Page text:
Whether you're heavily into your DIY and are merrily slicing through metal sheets, bolts, and bars to knock together your own furniture, or managing an enormous steel manufacturing project where the end product is a ship, the main issue will always be how best to cut through the metal. Taking into account factors such as the thickness of the metal and the precision required, it's important to choose the right machinery for your needs.
Traditional techniques include the metal-on-metal approach, where screeching noises from the rotating blades and flying shards of metal create a pretty unpleasant and dangerous workspace. Additionally, the final cut will require smoothing on the edges, which can further reduce the accuracy in size and shape, often crucial when fitting pieces together.
Laser cutting is a modern technique offering greater precision and energy efficiency when applied to sheet metal, but can prove expensive on thicker metal with high power consumption in relation to the work done. It's also very sensitive to external disturbances and the process risks being halted mid-flow unless the parameters are constantly monitored by human operators.
This is where the slightly futuristic sounding, yet well established plasma cutting technology holds its own, offering near-laser precision through any conductive material, up to 50-mm in thickness. So how does an intangible physical state provide a tool for cutting through an extremely solid element? Put simply, an inert gas is blasted at high speed from a nozzle (thickness varies) with an electrical arc running through it and connecting to the target material surface. The extreme heat melts through the metal and the speed of movement blows molten metal away from the sliced edge, meaning that little or no finishing is required. The increased accessibility and size of plasma cutting machinery mean that home hobbyists can just as easily get their hands on the perfect metal cutting tool as the industrial steel workers.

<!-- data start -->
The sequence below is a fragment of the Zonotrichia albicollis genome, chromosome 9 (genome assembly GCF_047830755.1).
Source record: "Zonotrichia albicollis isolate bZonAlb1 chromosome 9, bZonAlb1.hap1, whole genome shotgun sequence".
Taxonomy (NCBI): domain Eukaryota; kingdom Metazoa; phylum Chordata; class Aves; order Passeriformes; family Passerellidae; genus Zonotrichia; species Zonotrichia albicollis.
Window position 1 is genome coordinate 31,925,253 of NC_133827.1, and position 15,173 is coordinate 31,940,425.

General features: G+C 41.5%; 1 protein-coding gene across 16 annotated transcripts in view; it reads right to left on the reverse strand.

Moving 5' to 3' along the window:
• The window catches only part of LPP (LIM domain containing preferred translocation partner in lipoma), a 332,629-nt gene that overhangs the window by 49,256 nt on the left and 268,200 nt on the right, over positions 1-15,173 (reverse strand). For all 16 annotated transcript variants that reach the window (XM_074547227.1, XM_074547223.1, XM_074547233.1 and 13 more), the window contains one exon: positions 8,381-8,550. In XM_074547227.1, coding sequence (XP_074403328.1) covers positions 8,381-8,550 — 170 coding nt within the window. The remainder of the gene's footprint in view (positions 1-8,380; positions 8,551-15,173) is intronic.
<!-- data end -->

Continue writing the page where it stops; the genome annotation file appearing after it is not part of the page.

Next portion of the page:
Note that using a plasma cutter still requires strict safety precautions, such as leather gloves and aprons, hearing protection, and eye goggles to protect from debris and limit the risk of "arc eye," which is similar to snow blindness, resulting from the overexposure to UV rays. Finally, with any plasma-cutting machinery purchases, it is recommended to assure ongoing servicing and maintenance from the supplier as such complex equipment should only be tampered with by the professional engineers.
Emily Banham holds a 2:1 BSc Physical Geography (International) from the University of Leeds.